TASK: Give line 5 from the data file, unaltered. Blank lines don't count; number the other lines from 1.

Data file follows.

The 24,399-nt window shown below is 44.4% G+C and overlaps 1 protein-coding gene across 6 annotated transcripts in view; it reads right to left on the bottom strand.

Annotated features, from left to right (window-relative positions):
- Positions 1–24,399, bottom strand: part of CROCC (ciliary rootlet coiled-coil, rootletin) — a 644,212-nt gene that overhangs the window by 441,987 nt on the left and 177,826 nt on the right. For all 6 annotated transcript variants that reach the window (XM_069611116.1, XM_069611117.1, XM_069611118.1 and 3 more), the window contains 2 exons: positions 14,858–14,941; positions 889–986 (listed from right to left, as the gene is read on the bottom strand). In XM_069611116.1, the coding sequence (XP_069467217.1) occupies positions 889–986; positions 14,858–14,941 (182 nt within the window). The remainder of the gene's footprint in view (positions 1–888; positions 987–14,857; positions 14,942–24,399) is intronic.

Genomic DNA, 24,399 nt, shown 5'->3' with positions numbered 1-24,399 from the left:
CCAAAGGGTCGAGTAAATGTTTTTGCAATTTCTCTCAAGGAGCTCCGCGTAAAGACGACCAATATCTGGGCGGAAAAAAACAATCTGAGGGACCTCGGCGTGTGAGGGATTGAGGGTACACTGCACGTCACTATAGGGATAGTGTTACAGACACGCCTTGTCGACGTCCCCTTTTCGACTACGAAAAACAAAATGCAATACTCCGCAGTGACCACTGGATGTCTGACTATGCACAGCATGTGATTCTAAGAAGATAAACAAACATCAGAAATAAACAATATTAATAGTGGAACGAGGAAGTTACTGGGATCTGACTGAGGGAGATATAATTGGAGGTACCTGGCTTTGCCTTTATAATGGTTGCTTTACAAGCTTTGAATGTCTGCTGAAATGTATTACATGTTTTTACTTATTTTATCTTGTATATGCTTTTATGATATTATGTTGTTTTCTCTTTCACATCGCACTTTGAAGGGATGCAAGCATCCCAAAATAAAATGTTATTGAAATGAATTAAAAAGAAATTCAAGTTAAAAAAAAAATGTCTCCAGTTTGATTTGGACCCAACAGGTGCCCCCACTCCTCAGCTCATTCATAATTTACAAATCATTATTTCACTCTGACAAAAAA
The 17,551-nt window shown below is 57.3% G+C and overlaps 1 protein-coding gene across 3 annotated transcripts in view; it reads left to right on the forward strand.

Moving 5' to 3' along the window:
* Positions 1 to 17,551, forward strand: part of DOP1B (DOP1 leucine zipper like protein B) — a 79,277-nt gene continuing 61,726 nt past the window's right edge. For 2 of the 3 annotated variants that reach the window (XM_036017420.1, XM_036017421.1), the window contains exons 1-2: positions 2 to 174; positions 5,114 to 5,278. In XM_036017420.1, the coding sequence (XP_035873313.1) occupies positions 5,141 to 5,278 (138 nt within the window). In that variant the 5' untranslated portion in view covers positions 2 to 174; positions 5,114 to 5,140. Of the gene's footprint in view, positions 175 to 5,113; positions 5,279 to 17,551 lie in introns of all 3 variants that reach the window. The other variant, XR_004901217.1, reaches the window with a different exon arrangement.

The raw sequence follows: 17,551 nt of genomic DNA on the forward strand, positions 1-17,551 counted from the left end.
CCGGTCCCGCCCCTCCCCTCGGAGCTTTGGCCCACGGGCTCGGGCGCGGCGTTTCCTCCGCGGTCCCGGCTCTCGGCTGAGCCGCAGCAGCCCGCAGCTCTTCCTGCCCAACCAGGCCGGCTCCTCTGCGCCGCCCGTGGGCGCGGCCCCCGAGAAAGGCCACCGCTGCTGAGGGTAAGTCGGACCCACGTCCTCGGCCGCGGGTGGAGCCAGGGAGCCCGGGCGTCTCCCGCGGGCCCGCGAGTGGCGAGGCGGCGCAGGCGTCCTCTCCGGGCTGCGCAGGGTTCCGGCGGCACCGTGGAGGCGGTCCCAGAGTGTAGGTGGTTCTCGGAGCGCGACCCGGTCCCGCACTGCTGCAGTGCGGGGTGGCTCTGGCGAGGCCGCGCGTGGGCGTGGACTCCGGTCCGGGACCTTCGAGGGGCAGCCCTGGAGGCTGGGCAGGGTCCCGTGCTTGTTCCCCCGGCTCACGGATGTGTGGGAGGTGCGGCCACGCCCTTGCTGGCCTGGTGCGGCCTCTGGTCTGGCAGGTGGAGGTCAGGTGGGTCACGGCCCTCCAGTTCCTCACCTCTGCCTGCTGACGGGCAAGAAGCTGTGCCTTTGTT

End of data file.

CCAAAGGGTCGAGTAAATGTTTTTGCAATTTCTCTCAAGGAGCTCCGCGTAAAGACGACCAATATCTGGGCGGAAAAAAACAATCTGAGGGACCTCGGCGTGTGAGGGATTGAGGGTACACTGCACGTCACTATAGGGATAGTGTTACAGACACGCCTTGTCGACGTCCCCTTTTCGACTACGAAAAACAAAATGCAATACTCCGCAGTGACCACTGGATGTCTGACTATGCACAGCATGTGATTCTAAGAAGATAAACAAACATCAGAAATAAACAATATTAATAGTGGAACGAGGAAGTTACTGGGATCTGACTGAGGGAGATATAATTGGAGGTACCTGGCTTTGCCTTTATAATGGTTGCTTTACAAGCTTTGAATGTCTGCTGAAATGTATTACATGTTTTTACTTATTTTATCTTGTATATGCTTTTATGATATTATGTTGTTTTCTCTTTCACATCGCACTTTGAAGGGATGCAAGCATCCCAAAATAAAATGTTATTGAAATGAATTAAAAAGAAATTCAAGTTAAAAAAAAAATGTCTCCAGTTTGATTTGGACCCAACAGGTGCCCCCACTCCTCAGCTCATTCATAATTTACAAATCATTATTTCACTCTGACAAAAAA